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@wwaycorrigan

[For an audio/vlog version of this story, click here.]

‘If it isn’t a hell yeah, it’s a no.’

Hell yeah or no?! It's a no, so!

‘I’ll get back to you.’

So goes the advice from Derek Sivers, a man who I guess can be described as a self-help guru even if he doesn’t appear to use that title himself. The books he’s written, including Hell Yeah or No and How To Live, suggest the self-help sombrero fits well.

The certainty of uncertainty
On first viewing, I thought this counsel to be spot on. If one has doubts about engaging in something, it’s best to follow one’s instincts and decline.

On deeper reflection, however, I began to think about the times a decision I made was a definitive hell yeah.

Now, I may be guilty of recency bias here, particularly in this highly uncertain period I’m going through, but I couldn’t think of any hell-yeah decision in my life. Before any choice I eventually opted for there was an amount of thought and much hesitation.

Heck, I struggle to decide with peace of mind over what to eat in a restaurant, never mind the mental and, at times, physical chore of choosing one potentially life-altering path over another.

OK, my levels of indecisiveness may be higher than average but I wager few people have ever made a decision with total certainty and confidence. Almost all choices come with pros and cons.

‘We either make a decision or we do not. And not making one is a decision in itself.’

Perhaps in Hell Yeah or No sagacious Sivers expands on such dilemmas and helps the irresolute reader find the fog-less way. I certainly hope he does. (And no, I haven’t read his work. I merely happened upon his advice via a post from another man with many answers, Chris Williamson, on the social medium formerly known as Twitter — X, that is.)

While I often wish I was more decisive, I do feel, in certain contexts, that there’s a positive aspect to my regular uncertainty and hesitancy.

Not immediately saying yes to something that is ostensibly great allows me to think about the downsides. Thus, one can make a more balanced decision. That’s the theory, anyway.

What’s more, I do have a tendency to be a faultfinder of sorts. And we do need people to point out errors; it’s why, for one, we have editors and proofreaders.

This is not to say that I’m an overly negative person. It’s just that where some people are able to easily overlook *the bad*, I usually find this more difficult to do. (Of course, there are obvious exceptions, such as imbibing. I know it would most likely be better for my overall health not to drink any alcohol but I do like the occasional beer!)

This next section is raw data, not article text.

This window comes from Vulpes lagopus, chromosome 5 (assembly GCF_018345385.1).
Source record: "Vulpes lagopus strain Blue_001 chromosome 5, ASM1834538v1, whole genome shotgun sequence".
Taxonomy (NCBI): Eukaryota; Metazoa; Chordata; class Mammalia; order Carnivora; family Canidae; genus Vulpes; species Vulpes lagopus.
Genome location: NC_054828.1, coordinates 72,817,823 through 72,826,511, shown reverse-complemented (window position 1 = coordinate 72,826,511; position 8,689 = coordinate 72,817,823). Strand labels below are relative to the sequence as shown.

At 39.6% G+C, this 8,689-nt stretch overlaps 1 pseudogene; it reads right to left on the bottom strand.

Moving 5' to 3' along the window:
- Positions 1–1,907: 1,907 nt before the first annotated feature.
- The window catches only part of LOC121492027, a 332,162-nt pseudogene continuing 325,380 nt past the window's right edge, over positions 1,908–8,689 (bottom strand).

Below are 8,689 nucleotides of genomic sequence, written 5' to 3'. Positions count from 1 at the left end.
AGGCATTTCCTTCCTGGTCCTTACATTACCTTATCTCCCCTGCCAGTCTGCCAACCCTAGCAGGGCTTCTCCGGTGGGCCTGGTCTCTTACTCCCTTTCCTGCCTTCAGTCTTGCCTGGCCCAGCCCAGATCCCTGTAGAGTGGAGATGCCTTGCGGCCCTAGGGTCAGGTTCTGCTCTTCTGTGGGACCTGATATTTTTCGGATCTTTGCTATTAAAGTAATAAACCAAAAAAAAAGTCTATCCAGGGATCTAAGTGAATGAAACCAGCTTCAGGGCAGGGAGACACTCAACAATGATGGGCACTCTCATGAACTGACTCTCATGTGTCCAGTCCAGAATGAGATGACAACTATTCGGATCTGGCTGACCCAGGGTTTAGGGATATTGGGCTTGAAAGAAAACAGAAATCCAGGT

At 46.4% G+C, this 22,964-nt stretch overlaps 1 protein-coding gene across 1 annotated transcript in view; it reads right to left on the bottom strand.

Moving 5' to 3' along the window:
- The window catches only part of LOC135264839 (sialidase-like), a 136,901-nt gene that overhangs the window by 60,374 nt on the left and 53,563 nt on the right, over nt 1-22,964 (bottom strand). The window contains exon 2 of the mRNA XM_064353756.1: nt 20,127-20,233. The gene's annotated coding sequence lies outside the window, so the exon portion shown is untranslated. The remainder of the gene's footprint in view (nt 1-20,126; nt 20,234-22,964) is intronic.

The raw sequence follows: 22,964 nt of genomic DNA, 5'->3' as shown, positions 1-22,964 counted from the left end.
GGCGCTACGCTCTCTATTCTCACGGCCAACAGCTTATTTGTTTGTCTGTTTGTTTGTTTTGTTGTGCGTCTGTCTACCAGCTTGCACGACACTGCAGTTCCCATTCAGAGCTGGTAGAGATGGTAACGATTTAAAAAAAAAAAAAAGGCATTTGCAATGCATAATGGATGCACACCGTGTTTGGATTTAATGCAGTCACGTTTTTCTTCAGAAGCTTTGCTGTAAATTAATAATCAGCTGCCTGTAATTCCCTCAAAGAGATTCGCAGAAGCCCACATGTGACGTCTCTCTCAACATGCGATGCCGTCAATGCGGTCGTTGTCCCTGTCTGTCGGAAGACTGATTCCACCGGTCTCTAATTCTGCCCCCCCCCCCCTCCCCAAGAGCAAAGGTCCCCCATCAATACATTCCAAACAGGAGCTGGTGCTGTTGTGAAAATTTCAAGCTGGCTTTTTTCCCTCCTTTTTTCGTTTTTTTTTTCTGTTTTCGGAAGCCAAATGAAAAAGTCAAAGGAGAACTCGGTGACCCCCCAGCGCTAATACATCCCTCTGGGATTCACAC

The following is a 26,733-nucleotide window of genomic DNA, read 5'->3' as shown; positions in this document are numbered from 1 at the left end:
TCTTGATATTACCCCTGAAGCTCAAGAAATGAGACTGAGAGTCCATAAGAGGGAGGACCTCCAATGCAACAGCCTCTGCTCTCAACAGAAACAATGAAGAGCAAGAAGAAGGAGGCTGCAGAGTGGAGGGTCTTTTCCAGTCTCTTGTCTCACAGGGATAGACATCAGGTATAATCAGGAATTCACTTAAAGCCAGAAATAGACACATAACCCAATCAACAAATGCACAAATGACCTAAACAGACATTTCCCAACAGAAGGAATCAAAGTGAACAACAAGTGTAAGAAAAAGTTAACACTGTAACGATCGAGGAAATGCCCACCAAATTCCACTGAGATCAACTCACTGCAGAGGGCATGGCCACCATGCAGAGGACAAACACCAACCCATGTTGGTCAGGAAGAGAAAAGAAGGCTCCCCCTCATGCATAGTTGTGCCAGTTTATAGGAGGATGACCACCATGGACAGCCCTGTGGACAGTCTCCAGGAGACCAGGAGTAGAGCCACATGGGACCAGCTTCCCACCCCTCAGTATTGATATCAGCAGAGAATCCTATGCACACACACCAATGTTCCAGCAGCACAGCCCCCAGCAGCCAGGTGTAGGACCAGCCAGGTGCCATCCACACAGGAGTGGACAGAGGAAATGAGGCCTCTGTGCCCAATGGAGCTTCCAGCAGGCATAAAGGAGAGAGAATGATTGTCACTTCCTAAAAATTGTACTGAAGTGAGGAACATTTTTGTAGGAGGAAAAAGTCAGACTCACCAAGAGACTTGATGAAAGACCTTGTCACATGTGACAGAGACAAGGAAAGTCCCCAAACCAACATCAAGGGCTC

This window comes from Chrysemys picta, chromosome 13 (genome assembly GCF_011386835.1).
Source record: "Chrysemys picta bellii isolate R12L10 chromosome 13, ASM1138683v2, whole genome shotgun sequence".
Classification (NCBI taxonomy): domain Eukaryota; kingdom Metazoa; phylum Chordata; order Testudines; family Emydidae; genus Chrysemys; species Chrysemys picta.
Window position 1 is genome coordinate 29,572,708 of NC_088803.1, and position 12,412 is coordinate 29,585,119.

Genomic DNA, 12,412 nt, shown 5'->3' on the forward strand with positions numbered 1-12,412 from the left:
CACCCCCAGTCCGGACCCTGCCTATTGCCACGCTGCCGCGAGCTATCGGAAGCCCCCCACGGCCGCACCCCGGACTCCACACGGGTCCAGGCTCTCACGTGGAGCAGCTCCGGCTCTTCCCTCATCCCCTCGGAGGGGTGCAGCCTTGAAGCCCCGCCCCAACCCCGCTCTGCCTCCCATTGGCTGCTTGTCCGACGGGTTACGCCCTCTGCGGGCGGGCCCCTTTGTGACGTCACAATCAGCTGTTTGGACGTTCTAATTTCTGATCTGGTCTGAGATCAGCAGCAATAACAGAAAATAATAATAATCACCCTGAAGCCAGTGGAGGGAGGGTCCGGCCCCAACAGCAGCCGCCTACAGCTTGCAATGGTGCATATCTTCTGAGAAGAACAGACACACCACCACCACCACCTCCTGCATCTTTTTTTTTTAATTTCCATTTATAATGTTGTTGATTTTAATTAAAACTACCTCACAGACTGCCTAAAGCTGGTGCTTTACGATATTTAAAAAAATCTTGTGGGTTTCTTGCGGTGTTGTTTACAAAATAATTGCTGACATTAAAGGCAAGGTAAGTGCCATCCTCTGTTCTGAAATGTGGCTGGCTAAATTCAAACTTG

It’s not revelatory to state that few if any things in life are solely positive and beneficial.

Take the sun, an essential giver of life and a great provider of vitamin D. Yet, soaking in too much of it can hasten one’s earthly demise in the form of skin cancer.

In any situation — particularly where time allows — it’s about weighing up the plusses and minuses to make what is generally described as an informed decision.

¡Viva la resolution!
So while a choice might not be an obvious hell yeah, the positives on one side may be sufficient enough to make it the selection that’s, um, less hellish. Or a hell OK if you will, to make it sound slightly chirpier.

The idea is to be in as much control over this process as possible. We may be indecisive but time doesn’t pause whilst we make up our minds. We either make a decision or we do not. And not making one is a decision in itself.

This is all in the context of those who can be deemed fortunate enough to have reasonable options from which to choose, the conundrums posed by the paradox of choice notwithstanding i.e. where too many choices represent a problem in themselves.

These what-to-do moments are dilemmas for many, yet others see them as a luxury they’d gladly have.

So rather than endorse hell yeah or no, my more nuanced advice is to try to make a decision as quickly as possible — where possible, that is — and once you’ve made it, don’t dwell too much on the path not taken.

With New Year resolution season upon us, think of it as aiming for a little less irresolution. Few things in this life are unalterable, after all.
__________________________________________________________
Listen to The Corrigan Cast podcast here.

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PERFIL
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La vida en Colombia desde la perspectiva de un periodista y locutor irlandés, quien ha vivido en el país desde 2011. El blog explora temas sociales y culturales, interacción con los nativos, viajes, actualidades y mucho más. Escucha su podcast acá: https://anchor.fm/brendan-corrigan.

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